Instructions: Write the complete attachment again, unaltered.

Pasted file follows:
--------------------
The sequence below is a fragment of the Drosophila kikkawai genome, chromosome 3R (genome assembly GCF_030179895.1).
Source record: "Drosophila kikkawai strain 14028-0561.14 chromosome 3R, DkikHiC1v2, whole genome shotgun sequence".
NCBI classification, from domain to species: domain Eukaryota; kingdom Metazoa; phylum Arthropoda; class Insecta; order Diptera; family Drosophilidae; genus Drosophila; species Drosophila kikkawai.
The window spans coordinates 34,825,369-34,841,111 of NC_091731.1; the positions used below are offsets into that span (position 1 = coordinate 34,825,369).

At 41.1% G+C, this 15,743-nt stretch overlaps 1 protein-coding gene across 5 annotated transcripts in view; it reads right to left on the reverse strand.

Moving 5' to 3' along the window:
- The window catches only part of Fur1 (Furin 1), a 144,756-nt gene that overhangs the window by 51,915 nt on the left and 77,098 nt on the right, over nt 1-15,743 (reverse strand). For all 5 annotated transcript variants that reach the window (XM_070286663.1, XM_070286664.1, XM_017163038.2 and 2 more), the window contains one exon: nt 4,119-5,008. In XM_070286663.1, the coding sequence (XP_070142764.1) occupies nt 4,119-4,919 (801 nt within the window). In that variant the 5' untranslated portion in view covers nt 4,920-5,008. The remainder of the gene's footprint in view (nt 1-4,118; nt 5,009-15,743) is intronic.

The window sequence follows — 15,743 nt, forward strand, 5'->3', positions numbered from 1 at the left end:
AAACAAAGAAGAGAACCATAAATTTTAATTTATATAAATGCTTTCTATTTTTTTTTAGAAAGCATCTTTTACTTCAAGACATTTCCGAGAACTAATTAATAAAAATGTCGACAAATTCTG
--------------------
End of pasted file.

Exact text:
The sequence below is a fragment of the Drosophila kikkawai genome, chromosome 3R (genome assembly GCF_030179895.1).
Source record: "Drosophila kikkawai strain 14028-0561.14 chromosome 3R, DkikHiC1v2, whole genome shotgun sequence".
NCBI classification, from domain to species: domain Eukaryota; kingdom Metazoa; phylum Arthropoda; class Insecta; order Diptera; family Drosophilidae; genus Drosophila; species Drosophila kikkawai.
The window spans coordinates 34,825,369-34,841,111 of NC_091731.1; the positions used below are offsets into that span (position 1 = coordinate 34,825,369).

At 41.1% G+C, this 15,743-nt stretch overlaps 1 protein-coding gene across 5 annotated transcripts in view; it reads right to left on the reverse strand.

Moving 5' to 3' along the window:
- The window catches only part of Fur1 (Furin 1), a 144,756-nt gene that overhangs the window by 51,915 nt on the left and 77,098 nt on the right, over nt 1-15,743 (reverse strand). For all 5 annotated transcript variants that reach the window (XM_070286663.1, XM_070286664.1, XM_017163038.2 and 2 more), the window contains one exon: nt 4,119-5,008. In XM_070286663.1, the coding sequence (XP_070142764.1) occupies nt 4,119-4,919 (801 nt within the window). In that variant the 5' untranslated portion in view covers nt 4,920-5,008. The remainder of the gene's footprint in view (nt 1-4,118; nt 5,009-15,743) is intronic.

The window sequence follows — 15,743 nt, forward strand, 5'->3', positions numbered from 1 at the left end:
AAACAAAGAAGAGAACCATAAATTTTAATTTATATAAATGCTTTCTATTTTTTTTTAGAAAGCATCTTTTACTTCAAGACATTTCCGAGAACTAATTAATAAAAATGTCGACAAATTCTG